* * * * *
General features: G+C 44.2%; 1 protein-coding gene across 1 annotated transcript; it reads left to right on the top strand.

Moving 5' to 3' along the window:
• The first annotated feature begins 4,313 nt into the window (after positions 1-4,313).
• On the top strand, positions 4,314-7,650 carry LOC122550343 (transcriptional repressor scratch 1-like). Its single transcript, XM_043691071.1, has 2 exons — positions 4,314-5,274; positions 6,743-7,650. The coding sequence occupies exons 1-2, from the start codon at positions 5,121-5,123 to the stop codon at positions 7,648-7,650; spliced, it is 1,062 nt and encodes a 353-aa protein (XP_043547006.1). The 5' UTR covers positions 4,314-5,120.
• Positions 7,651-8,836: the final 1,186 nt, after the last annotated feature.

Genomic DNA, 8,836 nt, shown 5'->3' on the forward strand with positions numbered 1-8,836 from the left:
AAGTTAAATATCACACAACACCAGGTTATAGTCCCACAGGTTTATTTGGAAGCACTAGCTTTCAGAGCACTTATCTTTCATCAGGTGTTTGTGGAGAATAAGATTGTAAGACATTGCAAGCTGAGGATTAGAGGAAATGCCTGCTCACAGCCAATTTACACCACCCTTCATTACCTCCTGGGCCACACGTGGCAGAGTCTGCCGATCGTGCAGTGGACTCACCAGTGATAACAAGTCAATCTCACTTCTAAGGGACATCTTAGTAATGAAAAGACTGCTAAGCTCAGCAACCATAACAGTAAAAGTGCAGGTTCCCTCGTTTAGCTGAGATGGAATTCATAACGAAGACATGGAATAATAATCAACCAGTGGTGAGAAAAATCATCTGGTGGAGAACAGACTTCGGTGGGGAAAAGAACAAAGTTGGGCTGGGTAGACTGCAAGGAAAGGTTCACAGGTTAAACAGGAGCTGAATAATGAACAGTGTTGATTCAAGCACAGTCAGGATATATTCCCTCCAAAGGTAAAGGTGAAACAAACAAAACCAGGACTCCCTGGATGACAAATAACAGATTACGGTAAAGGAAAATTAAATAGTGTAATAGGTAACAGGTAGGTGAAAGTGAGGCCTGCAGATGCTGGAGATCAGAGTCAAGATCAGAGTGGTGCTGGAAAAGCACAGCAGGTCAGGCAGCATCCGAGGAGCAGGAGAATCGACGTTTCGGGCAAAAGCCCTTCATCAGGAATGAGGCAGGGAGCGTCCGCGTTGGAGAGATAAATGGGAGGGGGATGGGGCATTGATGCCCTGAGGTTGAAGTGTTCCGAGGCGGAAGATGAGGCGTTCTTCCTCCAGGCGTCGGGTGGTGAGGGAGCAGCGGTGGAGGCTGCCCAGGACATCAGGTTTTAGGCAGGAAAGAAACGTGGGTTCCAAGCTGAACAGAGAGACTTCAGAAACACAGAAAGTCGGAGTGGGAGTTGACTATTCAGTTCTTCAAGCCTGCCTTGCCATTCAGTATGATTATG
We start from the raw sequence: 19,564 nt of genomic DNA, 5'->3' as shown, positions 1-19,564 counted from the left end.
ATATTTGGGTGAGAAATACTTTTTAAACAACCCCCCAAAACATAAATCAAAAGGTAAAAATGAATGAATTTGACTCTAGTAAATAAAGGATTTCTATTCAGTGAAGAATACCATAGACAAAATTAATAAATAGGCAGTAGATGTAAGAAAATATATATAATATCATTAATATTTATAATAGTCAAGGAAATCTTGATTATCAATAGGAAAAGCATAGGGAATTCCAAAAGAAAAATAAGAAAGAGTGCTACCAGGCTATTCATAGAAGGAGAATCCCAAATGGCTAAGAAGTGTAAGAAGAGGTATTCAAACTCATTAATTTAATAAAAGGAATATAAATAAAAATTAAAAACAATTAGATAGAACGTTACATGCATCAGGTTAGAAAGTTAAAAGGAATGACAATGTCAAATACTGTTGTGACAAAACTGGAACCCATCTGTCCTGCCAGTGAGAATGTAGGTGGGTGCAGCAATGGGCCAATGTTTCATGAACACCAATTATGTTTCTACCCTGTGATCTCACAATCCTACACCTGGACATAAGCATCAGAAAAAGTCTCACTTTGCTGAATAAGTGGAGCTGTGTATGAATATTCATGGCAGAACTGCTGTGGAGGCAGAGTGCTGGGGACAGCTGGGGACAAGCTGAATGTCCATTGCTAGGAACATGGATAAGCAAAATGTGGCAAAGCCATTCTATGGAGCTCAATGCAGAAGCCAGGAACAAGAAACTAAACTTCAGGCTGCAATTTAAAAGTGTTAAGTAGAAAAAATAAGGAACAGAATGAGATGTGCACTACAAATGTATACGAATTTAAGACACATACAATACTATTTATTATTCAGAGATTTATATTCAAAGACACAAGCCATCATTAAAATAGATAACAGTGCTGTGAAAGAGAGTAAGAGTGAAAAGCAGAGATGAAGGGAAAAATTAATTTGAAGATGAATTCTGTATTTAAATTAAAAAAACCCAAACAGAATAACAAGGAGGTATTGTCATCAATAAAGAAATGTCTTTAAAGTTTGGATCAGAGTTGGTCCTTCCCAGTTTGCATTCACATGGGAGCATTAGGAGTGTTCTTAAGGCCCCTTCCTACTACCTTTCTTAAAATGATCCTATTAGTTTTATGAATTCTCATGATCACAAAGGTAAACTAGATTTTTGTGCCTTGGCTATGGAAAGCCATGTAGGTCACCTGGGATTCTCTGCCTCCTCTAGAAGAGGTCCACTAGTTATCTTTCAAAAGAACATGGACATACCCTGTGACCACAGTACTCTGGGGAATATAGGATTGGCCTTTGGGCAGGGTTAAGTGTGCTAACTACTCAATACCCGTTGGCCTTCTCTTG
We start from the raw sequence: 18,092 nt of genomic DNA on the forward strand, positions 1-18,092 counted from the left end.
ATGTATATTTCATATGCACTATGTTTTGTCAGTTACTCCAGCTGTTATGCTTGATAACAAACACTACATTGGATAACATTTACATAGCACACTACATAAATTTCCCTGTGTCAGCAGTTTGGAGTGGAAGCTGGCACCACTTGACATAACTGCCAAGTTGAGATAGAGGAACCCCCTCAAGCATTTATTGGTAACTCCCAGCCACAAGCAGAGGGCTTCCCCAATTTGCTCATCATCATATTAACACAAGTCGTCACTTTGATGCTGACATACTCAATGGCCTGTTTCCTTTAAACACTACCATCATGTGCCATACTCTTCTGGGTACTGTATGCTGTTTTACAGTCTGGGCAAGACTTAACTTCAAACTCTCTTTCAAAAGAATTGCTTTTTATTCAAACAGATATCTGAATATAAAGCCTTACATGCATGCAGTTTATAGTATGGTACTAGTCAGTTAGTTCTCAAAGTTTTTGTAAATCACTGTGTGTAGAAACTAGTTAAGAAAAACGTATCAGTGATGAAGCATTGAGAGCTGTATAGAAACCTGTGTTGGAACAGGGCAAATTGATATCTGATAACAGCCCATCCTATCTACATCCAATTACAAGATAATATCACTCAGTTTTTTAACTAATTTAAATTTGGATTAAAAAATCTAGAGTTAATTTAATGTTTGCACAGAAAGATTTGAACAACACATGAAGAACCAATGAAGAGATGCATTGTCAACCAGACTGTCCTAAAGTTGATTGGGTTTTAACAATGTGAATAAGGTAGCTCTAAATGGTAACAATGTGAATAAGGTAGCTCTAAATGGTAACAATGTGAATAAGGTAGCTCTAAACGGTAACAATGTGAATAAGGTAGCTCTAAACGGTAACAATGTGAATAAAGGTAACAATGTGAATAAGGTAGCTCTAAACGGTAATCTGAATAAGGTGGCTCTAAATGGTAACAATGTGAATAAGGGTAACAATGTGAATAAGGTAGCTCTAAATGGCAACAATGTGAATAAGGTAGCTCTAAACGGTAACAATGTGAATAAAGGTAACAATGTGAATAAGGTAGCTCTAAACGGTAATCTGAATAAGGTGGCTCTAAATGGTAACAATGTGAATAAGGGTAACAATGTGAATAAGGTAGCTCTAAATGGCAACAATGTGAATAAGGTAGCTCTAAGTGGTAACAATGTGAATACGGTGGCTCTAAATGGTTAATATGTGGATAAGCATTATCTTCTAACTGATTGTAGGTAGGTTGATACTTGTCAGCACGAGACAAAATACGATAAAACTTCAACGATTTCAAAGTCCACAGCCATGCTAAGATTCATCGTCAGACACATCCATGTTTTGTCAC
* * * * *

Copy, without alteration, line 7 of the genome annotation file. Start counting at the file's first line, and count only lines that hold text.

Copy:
AAGTTAAATATCACACAACACCAGGTTATAGTCCCACAGGTTTATTTGGAAGCACTAGCTTTCAGAGCACTTATCTTTCATCAGGTGTTTGTGGAGAATAAGATTGTAAGACATTGCAAGCTGAGGATTAGAGGAAATGCCTGCTCACAGCCAATTTACACCACCCTTCATTACCTCCTGGGCCACACGTGGCAGAGTCTGCCGATCGTGCAGTGGACTCACCAGTGATAACAAGTCAATCTCACTTCTAAGGGACATCTTAGTAATGAAAAGACTGCTAAGCTCAGCAACCATAACAGTAAAAGTGCAGGTTCCCTCGTTTAGCTGAGATGGAATTCATAACGAAGACATGGAATAATAATCAACCAGTGGTGAGAAAAATCATCTGGTGGAGAACAGACTTCGGTGGGGAAAAGAACAAAGTTGGGCTGGGTAGACTGCAAGGAAAGGTTCACAGGTTAAACAGGAGCTGAATAATGAACAGTGTTGATTCAAGCACAGTCAGGATATATTCCCTCCAAAGGTAAAGGTGAAACAAACAAAACCAGGACTCCCTGGATGACAAATAACAGATTACGGTAAAGGAAAATTAAATAGTGTAATAGGTAACAGGTAGGTGAAAGTGAGGCCTGCAGATGCTGGAGATCAGAGTCAAGATCAGAGTGGTGCTGGAAAAGCACAGCAGGTCAGGCAGCATCCGAGGAGCAGGAGAATCGACGTTTCGGGCAAAAGCCCTTCATCAGGAATGAGGCAGGGAGCGTCCGCGTTGGAGAGATAAATGGGAGGGGGATGGGGCATTGATGCCCTGAGGTTGAAGTGTTCCGAGGCGGAAGATGAGGCGTTCTTCCTCCAGGCGTCGGGTGGTGAGGGAGCAGCGGTGGAGGCTGCCCAGGACATCAGGTTTTAGGCAGGAAAGAAACGTGGGTTCCAAGCTGAACAGAGAGACTTCAGAAACACAGAAAGTCGGAGTGGGAGTTGACTATTCAGTTCTTCAAGCCTGCCTTGCCATTCAGTATGATTATG